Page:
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Fig. 1 The autocorrelation of the chromophore fluorescence of the GFP mutant Y66W and of
EGFP. For Y66W, the spectra at pH 5.5 and at pH 9 are almost identical. The autocorrelation decays
with a time constant of about 10 ms. For EGFP, the autocorrelation decays much faster at lower pH
indicating a proton equilibrium with bulk solution. Figure reprinted from [ 12 ] with permission
3 pH-Jump Experiments
The picture obtained from FCS measurements is complemented by experimental data
that analyzed changes of the chromophore photophysics following an external pH
jump of the medium [ 15 ]. When exposed to laser light, small chemicals known as
“caged protons” undergo ESPT and release protons into the medium. In this way, a pH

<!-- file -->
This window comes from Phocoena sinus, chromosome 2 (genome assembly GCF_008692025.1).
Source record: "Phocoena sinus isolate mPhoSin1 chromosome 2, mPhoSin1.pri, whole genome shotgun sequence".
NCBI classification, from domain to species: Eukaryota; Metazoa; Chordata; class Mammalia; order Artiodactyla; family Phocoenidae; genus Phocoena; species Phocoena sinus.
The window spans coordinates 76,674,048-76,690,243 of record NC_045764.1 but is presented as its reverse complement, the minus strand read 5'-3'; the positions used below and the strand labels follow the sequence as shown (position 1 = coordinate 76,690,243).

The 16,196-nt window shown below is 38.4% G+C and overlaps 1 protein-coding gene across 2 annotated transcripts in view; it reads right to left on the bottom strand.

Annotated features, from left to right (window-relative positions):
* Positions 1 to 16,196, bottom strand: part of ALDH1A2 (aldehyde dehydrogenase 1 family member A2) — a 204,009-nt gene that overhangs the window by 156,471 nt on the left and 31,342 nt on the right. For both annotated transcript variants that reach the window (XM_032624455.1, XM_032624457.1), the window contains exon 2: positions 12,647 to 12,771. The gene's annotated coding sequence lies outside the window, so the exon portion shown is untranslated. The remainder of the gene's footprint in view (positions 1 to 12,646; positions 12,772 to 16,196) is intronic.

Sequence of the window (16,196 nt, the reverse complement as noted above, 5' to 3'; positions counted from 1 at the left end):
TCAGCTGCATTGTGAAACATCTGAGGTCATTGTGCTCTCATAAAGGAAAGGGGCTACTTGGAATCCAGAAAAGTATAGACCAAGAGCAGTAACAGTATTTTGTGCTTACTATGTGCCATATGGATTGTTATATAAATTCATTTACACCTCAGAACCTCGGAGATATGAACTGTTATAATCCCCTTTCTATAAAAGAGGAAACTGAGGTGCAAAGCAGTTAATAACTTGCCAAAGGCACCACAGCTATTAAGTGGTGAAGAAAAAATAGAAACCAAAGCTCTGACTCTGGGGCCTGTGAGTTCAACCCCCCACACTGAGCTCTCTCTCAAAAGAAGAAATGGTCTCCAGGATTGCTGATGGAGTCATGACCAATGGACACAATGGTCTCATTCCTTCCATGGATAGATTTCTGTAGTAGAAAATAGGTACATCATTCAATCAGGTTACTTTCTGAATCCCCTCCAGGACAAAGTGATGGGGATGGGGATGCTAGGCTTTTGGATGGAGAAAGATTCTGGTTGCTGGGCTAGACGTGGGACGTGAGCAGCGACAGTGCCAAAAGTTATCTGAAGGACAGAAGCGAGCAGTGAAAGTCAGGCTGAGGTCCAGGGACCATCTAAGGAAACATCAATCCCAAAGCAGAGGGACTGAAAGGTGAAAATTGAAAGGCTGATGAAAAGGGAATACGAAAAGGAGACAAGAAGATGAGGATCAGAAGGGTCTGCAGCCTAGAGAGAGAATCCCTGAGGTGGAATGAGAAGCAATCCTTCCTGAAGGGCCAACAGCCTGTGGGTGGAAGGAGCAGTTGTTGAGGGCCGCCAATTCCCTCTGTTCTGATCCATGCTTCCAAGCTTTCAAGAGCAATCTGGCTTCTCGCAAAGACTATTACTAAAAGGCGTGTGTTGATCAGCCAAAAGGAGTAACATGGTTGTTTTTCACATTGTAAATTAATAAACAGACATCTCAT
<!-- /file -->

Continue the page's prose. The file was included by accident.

jump of the medium fromhigh to low pH can be generated within a laser flash of 10-ns
duration. Following the pH jump, the following elementary processes will occur: (1)
free diffusion of protons in the bulk solvent, (2) binding of protons frombulk solvent at
the protein/water interface, (3) proton flow through a hydrogen-bonded network from
the interface to neighboring titratable groups or water molecules around the buried
chromophore, and (4) rearrangement of the side chains around the GFP chromophore,
as well as of the chomophore itself, to enable PT to the deprotonated chromophore.
The combination of all these factors will then lead to the pH-jump-initiated fluores-
cence changes at the chromophore site that can be detected spectroscopically.
NMR experiments and computer simulations have determined the diffusion time
of excess protons in water as D
10 5 cm 2 s 1 . In a simulation study of an
acetic acid molecule immersed into a water box of 2.4-nm dimensions [ 16 ], we
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